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Warehouse fire probe is delayed

Unstable parts of the Medford building must come down first

Investigators will have a difficult time discovering what started Tuesday's fire in an abandoned Medford warehouse, and they may never be certain that no one died in the blaze, fire officials said.

Because the fire so badly damaged the building on Front Street, and portions had to be demolished, fire investigators are looking at sifting through masses of rubble to find any answers, said Medford fire Chief Dave Bierwiler. There's nothing to indicate that anyone was inside the burning warehouse, but firefighters may never be sure, he added.

We're looking for a place to start, Bierwiler said

The investigation will be put off until Tuesday, when tottering upper portions of the three-sectioned building can be demolished.

The north end, where investigators are searching for the fire's origin, was torn down and upper floors of the two other sections ' one built of concrete and the other of brick ' were partially demolished. The lower two stories would most likely be salvaged, firefighters said.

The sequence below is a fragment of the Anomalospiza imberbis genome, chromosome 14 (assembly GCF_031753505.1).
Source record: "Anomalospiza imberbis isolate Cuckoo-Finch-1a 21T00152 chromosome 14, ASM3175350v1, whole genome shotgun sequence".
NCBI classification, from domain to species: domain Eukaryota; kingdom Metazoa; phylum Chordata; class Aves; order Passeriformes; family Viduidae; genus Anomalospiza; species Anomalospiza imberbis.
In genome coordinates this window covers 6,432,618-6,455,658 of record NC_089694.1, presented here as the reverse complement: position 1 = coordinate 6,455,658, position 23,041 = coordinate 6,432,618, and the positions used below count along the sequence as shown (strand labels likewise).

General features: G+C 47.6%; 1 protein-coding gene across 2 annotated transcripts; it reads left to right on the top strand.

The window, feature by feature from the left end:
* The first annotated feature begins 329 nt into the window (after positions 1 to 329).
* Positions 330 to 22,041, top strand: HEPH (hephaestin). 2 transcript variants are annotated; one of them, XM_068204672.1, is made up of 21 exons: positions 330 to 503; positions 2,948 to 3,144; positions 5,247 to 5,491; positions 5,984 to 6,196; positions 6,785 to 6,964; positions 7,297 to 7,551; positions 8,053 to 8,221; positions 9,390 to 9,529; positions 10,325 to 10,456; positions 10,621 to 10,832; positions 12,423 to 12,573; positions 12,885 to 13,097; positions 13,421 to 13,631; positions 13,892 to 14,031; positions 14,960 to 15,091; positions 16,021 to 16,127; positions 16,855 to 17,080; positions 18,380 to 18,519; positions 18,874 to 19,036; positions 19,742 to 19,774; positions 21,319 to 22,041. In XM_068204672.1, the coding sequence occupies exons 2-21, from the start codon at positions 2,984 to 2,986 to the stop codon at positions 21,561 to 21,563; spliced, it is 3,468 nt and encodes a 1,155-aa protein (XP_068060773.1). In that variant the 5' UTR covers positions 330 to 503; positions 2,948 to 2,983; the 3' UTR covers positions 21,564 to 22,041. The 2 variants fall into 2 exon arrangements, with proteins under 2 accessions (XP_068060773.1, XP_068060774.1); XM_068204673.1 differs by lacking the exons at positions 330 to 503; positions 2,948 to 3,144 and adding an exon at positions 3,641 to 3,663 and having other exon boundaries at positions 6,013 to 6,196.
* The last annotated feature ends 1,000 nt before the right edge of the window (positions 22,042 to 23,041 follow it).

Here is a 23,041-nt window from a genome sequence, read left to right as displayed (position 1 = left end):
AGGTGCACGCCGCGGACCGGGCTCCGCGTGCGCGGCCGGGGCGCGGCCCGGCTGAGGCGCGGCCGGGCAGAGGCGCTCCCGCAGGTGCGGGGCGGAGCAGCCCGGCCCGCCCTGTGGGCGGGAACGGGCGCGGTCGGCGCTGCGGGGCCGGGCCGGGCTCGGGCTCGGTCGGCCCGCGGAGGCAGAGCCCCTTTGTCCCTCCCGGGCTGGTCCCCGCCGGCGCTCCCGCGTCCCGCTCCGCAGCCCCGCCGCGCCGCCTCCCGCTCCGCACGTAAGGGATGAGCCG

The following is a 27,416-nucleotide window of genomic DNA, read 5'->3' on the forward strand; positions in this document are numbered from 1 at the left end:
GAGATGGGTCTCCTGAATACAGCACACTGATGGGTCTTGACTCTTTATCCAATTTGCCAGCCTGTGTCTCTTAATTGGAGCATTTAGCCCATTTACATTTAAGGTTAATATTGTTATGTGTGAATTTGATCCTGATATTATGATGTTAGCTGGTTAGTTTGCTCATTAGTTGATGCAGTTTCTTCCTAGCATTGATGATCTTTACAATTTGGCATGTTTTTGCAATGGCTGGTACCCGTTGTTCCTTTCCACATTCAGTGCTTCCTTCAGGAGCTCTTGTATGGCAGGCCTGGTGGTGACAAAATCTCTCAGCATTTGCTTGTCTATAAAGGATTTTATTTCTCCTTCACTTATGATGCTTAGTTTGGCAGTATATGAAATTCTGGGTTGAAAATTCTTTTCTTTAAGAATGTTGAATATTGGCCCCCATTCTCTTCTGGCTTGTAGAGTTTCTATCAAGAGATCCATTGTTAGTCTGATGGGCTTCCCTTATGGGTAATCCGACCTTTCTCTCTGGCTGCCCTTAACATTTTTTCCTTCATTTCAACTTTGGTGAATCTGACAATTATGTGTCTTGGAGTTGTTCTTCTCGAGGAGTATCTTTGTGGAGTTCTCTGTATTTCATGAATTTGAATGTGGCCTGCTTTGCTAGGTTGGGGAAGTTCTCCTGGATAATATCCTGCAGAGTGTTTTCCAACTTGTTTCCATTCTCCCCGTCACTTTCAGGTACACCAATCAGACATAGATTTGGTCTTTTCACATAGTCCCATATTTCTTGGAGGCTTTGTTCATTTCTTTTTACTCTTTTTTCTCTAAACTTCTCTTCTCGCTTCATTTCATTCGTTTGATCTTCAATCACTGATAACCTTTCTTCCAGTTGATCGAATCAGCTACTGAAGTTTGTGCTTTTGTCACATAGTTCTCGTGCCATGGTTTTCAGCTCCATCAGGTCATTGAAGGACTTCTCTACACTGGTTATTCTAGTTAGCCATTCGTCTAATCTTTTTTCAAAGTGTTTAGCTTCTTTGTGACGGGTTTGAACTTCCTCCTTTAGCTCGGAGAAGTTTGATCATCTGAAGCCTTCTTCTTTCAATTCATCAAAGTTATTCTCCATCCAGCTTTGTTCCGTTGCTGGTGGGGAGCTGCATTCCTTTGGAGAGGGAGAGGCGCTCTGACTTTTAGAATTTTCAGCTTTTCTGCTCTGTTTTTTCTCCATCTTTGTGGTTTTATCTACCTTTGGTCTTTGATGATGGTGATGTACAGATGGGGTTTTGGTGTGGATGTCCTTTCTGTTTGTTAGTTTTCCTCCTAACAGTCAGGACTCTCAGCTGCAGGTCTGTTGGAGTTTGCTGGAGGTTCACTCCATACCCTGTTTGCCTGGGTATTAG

But the wreckage will continue to smolder and smoke for the next few days, so a crew of firefighters is at the scene around the clock in case the fire flares up again.

Our big concern is that it would hit a bunch of wood product and ignite and start sending brands (embers) off, said Brian Fish, training chief for the Medford Fire Department.

In addition to the fire and demolition crews, an employee of Neilson Research Corp. was on hand to sample the gallons of water left over from fighting the fire that trickled into the warehouse's basement.

If the water is contaminated with any hazardous chemicals, it will have to be treated or carted away, Bierwiler said. But for now, firefighters said they believe the building's concrete floor will keep the water from leaking out. An estimated 4 million gallons of water was dumped on the fire.

Detectives continued interviewing people who were near the warehouse when the blaze broke out around 10:30 p.m. Tuesday. The fire is being called suspicious, but there are no suspects.

So far, we've chased all the information that's been supplied, said Medford police Lt. Tim George.

Anyone with information is asked to contact Medford police Detective Steve Edson at 774-2230.

Fire investigators are looking for people who may have been in the building before the fire to explain how the interior looked. Anyone with information should contact Medford Fire Department fire prevention officer Dan Patterson at 774-2300.

Reach reporter Sarah Lemon at 776-4487, or e-mail